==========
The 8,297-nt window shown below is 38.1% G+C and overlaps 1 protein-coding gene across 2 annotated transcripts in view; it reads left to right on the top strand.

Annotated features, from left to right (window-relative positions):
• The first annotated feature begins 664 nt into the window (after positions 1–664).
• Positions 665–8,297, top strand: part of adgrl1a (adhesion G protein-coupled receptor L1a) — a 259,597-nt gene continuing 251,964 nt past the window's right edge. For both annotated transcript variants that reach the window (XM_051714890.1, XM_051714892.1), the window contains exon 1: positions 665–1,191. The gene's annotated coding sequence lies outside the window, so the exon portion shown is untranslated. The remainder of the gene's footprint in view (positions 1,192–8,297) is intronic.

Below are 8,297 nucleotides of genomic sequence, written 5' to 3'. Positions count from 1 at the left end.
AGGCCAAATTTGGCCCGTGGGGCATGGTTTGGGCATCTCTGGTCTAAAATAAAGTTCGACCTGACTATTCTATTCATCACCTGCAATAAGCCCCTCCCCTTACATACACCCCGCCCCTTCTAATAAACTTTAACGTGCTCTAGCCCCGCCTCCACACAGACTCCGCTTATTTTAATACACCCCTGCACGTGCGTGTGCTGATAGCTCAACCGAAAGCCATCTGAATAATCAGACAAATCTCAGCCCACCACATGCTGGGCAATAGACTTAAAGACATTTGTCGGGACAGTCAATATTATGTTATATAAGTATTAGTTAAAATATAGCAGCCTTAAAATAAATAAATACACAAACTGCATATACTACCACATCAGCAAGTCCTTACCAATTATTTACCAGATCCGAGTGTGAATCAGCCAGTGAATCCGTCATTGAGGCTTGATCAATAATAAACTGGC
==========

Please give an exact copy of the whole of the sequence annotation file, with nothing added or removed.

The 8,297-nt window shown below is 38.1% G+C and overlaps 1 protein-coding gene across 2 annotated transcripts in view; it reads left to right on the top strand.

Annotated features, from left to right (window-relative positions):
• The first annotated feature begins 664 nt into the window (after positions 1–664).
• Positions 665–8,297, top strand: part of adgrl1a (adhesion G protein-coupled receptor L1a) — a 259,597-nt gene continuing 251,964 nt past the window's right edge. For both annotated transcript variants that reach the window (XM_051714890.1, XM_051714892.1), the window contains exon 1: positions 665–1,191. The gene's annotated coding sequence lies outside the window, so the exon portion shown is untranslated. The remainder of the gene's footprint in view (positions 1,192–8,297) is intronic.

Below are 8,297 nucleotides of genomic sequence, written 5' to 3'. Positions count from 1 at the left end.
AGGCCAAATTTGGCCCGTGGGGCATGGTTTGGGCATCTCTGGTCTAAAATAAAGTTCGACCTGACTATTCTATTCATCACCTGCAATAAGCCCCTCCCCTTACATACACCCCGCCCCTTCTAATAAACTTTAACGTGCTCTAGCCCCGCCTCCACACAGACTCCGCTTATTTTAATACACCCCTGCACGTGCGTGTGCTGATAGCTCAACCGAAAGCCATCTGAATAATCAGACAAATCTCAGCCCACCACATGCTGGGCAATAGACTTAAAGACATTTGTCGGGACAGTCAATATTATGTTATATAAGTATTAGTTAAAATATAGCAGCCTTAAAATAAATAAATACACAAACTGCATATACTACCACATCAGCAAGTCCTTACCAATTATTTACCAGATCCGAGTGTGAATCAGCCAGTGAATCCGTCATTGAGGCTTGATCAATAATAAACTGGC